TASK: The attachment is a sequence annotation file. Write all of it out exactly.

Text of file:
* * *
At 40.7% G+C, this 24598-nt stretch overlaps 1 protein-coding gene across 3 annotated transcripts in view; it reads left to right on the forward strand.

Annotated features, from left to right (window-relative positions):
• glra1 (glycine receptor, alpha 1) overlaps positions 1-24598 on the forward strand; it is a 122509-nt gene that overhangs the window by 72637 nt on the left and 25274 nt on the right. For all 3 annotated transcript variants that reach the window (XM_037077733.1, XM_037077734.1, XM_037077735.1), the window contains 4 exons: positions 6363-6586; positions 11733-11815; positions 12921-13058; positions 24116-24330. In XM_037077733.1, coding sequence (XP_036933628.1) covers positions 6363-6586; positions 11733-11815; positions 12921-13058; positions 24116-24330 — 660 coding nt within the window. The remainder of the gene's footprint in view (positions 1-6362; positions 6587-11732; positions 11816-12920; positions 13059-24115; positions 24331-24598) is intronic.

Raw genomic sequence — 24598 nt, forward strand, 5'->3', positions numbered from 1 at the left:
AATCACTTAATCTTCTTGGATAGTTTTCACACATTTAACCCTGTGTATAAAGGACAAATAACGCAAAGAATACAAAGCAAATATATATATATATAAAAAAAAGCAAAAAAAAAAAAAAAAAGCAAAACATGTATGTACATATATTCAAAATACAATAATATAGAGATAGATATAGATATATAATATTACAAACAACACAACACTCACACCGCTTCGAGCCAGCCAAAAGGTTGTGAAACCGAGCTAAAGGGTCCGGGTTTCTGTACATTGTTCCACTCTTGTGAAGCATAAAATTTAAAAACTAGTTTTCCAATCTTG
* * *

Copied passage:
At 40.7% G+C, this 24598-nt stretch overlaps 1 protein-coding gene across 3 annotated transcripts in view; it reads left to right on the forward strand.

Annotated features, from left to right (window-relative positions):
• glra1 (glycine receptor, alpha 1) overlaps positions 1-24598 on the forward strand; it is a 122509-nt gene that overhangs the window by 72637 nt on the left and 25274 nt on the right. For all 3 annotated transcript variants that reach the window (XM_037077733.1, XM_037077734.1, XM_037077735.1), the window contains 4 exons: positions 6363-6586; positions 11733-11815; positions 12921-13058; positions 24116-24330. In XM_037077733.1, coding sequence (XP_036933628.1) covers positions 6363-6586; positions 11733-11815; positions 12921-13058; positions 24116-24330 — 660 coding nt within the window. The remainder of the gene's footprint in view (positions 1-6362; positions 6587-11732; positions 11816-12920; positions 13059-24115; positions 24331-24598) is intronic.

Raw genomic sequence — 24598 nt, forward strand, 5'->3', positions numbered from 1 at the left:
AATCACTTAATCTTCTTGGATAGTTTTCACACATTTAACCCTGTGTATAAAGGACAAATAACGCAAAGAATACAAAGCAAATATATATATATATAAAAAAAAGCAAAAAAAAAAAAAAAAAGCAAAACATGTATGTACATATATTCAAAATACAATAATATAGAGATAGATATAGATATATAATATTACAAACAACACAACACTCACACCGCTTCGAGCCAGCCAAAAGGTTGTGAAACCGAGCTAAAGGGTCCGGGTTTCTGTACATTGTTCCACTCTTGTGAAGCATAAAATTTAAAAACTAGTTTTCCAATCTTG